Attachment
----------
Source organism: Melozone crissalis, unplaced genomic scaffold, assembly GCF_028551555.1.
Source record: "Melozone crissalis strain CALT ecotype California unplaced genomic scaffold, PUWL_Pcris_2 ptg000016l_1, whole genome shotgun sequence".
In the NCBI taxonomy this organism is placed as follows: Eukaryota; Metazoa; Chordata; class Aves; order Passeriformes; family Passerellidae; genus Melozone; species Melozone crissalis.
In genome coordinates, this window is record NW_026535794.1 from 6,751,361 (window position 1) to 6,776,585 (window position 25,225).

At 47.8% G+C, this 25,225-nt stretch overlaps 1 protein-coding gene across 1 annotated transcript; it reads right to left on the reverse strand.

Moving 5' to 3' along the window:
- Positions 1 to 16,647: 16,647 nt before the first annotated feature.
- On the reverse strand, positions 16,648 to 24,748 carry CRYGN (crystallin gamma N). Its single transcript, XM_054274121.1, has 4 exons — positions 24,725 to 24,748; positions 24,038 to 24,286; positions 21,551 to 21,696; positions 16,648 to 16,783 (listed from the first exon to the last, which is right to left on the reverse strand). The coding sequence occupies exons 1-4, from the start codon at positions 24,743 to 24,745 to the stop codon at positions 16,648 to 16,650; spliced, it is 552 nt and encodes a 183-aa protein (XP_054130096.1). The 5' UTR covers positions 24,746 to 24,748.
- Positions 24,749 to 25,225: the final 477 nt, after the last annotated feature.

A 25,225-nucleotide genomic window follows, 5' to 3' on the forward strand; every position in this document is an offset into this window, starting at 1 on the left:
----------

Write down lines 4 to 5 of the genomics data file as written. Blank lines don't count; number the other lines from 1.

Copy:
In genome coordinates, this window is record NW_026535794.1 from 6,751,361 (window position 1) to 6,776,585 (window position 25,225).

At 47.8% G+C, this 25,225-nt stretch overlaps 1 protein-coding gene across 1 annotated transcript; it reads right to left on the reverse strand.